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Spock's Beard - The Light CD (album) cover


Spock's Beard


Symphonic Prog

3.85 | 682 ratings

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Prog Reviewer
4 stars Seeing as I've been curiously playing Neal Morse's "Momentum" on repeat over and over again, I felt it necessary to revisit his back catalog of music, starting, unsurprisingly, at Genesis, "The Light".

I still find it odd to this day that this was a record released in 1995. The opening track shows little evidence of its age. Perhaps the studio quality could've been a lot finer. Neal's voice at the 2:30 mark feels a bit muddled. Then again, I'm sure that was the point, but I still feel the quality could've been improved. A lot of synth stylings here also definitely hint at a bit of an 80's sound. That's not necessarily a bad thing, merely an observation.

Still, despite the obvious age of this 15 minute goliath, it's still a very enjoyable track. The melodies laid down by Alan are absolutely unique unto themselves. The way this outfit just picks up and moves into a different direction instantly is baffling to me. If you weren't paying attention half the time, you'd figure you were listening to about 5 different songs, when in reality, the song never changed. Honestly, the song goes through so many changes, it's nigh impossible to state them all. In short, this may be the first song of Spock's first album, but it's a doozy, and one of my absolute favorites.

"Go The Way You Go" is a bit of a misfit to me. Even in the intro, the song snakes back and forth between chaotic chords and playful little melodies. Right from the get-go, though, the quality sounds much better here. Right up to the moment where the entire band cuts out to go to Neal and the guitar melody. It feels a bit, I don't know, cut-and-pasted together. That said, the chorus is catchy and enjoyable. It's not a bad song, but the main reason why it's not one of my favorites is because Neal seemed to take a lot of liberties with the vocal line, and as such, the transitions seem to be abrupt and not totally smooth, same with the rest of the band. It doesn't feel as smooth connected as "The Light". The licks just don't flow smoothly into the next phrase, the key signatures just don't match up half the time.

And, I'm sorry, I'm all for the crowd noises. But that sample just sounded way too cheesy.

Still, the jams in the middle were nice. And that's always nice.

Still, in terms of length, neither of these two tracks can stand up to the 23-minute length that is "The Water". Again, from the intro, I hear no real quality issues. You'd never be able to tell how old it was if you didn't know when it was released. Until the 2 minute mark. The bell chords are decidedly 80's-ish. Still, Neal's harsh tone of voice pulls it back into 1995, while the guitar licks sound eerily 70's Pink Floyd-ish (a mash of generational sounds here). Even the female chorus sounds like it came straight out of Pink Floyd's repertoire.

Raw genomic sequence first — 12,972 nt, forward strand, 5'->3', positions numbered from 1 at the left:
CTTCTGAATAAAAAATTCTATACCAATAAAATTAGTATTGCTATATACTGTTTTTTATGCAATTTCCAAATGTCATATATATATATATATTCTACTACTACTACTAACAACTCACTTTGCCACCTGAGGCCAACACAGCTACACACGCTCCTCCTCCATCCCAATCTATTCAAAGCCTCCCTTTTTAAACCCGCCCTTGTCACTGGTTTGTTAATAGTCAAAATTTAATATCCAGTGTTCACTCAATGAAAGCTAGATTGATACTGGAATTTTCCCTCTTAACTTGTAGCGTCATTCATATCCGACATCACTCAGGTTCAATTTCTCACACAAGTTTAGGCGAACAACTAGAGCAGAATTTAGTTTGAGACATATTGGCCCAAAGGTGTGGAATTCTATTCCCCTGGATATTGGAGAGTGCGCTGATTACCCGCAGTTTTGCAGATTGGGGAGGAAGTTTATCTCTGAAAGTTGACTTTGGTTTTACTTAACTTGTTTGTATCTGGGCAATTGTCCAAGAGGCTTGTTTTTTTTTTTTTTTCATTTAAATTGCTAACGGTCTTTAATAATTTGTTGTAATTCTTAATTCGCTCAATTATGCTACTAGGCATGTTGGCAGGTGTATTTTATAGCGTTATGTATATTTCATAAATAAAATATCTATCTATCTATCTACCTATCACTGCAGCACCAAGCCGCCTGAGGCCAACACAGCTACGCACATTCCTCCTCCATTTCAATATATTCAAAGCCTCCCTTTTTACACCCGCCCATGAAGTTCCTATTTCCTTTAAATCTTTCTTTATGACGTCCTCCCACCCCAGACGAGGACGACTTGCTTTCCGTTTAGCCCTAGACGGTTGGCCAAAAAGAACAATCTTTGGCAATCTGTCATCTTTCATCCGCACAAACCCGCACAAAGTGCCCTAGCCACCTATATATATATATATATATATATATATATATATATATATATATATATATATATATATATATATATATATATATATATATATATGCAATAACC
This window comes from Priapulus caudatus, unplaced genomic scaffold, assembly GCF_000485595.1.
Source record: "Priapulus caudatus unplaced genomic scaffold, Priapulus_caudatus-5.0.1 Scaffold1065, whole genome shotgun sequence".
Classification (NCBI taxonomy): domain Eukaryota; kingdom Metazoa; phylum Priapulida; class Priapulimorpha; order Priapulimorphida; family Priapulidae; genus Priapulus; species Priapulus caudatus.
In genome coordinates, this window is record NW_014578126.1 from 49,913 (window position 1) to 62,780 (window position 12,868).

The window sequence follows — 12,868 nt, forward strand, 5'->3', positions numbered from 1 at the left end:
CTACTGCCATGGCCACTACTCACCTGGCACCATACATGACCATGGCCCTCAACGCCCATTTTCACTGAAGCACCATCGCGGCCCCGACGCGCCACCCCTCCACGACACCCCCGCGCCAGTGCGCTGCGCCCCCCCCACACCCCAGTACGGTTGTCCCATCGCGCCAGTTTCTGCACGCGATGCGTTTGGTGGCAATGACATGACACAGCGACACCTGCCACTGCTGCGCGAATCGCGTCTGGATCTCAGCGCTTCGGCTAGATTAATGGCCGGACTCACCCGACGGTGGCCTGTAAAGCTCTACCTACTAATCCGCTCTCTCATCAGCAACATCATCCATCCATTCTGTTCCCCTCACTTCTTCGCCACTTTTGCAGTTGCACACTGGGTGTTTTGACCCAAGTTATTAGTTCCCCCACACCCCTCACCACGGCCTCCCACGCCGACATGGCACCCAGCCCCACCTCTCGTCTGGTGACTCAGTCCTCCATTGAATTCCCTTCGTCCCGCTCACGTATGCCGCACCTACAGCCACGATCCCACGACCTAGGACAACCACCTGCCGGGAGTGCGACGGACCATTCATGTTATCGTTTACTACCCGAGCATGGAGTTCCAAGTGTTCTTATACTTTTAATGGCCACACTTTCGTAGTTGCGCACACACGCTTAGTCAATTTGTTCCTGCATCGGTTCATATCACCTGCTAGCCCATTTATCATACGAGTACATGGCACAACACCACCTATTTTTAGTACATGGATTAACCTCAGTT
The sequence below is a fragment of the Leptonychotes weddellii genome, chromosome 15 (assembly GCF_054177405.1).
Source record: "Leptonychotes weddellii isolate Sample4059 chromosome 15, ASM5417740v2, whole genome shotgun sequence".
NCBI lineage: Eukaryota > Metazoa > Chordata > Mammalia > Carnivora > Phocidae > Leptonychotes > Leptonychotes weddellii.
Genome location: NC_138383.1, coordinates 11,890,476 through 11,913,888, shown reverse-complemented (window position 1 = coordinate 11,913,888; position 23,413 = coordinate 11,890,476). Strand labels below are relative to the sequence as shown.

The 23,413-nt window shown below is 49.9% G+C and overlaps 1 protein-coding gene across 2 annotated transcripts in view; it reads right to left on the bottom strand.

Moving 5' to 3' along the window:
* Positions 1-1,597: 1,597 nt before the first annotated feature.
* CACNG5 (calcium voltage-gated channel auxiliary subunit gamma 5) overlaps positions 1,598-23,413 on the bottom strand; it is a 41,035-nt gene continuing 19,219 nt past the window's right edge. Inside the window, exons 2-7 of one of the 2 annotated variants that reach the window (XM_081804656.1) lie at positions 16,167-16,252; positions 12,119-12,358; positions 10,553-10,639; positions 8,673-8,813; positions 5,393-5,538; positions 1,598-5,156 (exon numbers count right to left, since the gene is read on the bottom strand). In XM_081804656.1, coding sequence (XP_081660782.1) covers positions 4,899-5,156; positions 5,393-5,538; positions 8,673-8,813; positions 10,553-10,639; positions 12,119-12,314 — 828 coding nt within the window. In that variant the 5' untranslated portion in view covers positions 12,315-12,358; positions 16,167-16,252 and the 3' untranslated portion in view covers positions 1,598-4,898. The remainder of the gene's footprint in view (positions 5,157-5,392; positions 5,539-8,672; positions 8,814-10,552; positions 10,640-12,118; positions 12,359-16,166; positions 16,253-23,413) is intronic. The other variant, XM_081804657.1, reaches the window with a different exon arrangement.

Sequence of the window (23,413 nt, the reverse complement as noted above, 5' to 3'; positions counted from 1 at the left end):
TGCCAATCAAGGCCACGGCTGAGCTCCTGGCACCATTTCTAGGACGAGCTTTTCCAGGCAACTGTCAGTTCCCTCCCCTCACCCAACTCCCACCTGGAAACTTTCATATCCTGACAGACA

Not like that's a problem though. This is, quite simply, an epic track. It's one of those you just can't listen to everyday. You have to make an occasion for it, put some time off to just encompass those 23 minutes. The songwriting is epic, you can just tell these guys worked their tails off to put this piece together. The transition (unlike the ones from "Go The Way You Go") from the bluesy ballad to Neal's "f*ck you" rant is seamless. The whole song, really, is just expertly put together, a memorable song and one of the prog greats.

"On The Edge" feels like a misfit as well. The shortest track (at ONLY 6 minutes), it's not a really great intro. There's a sense that it was quickly cobbled together to form a quick B-side track, if you will. This song definitely feels its age here. Yes, the chorus is catchy, but it definitely feels like a dated track today, and as such, it's just a bit cheesy. No fault of the Morse brothers and the rest of Spock, though. This was the sound of 90's prog, as the new age of prog was still in its infancy.

VERDICT: "The Light" and "The Water" just don't feel dated, though. They just feel better, like all those melodies and phrases were just made to be together, like puzzle pieces, and as such, you should buy this album for those two alone. Granted, the two best tracks are also the two longest ones, but that's not to say the other two are bad. They're just not in the same sentence as the former two. And, of course, throughout the record there are a few reminders that this was an album made in the 90's, where hints of the wretched 80's-pop war machine are still present. All aside, though, this is a must for any Spock fan, and a great album for anyone looking for past classics of melodic prog.

Wicket | 4/5 |


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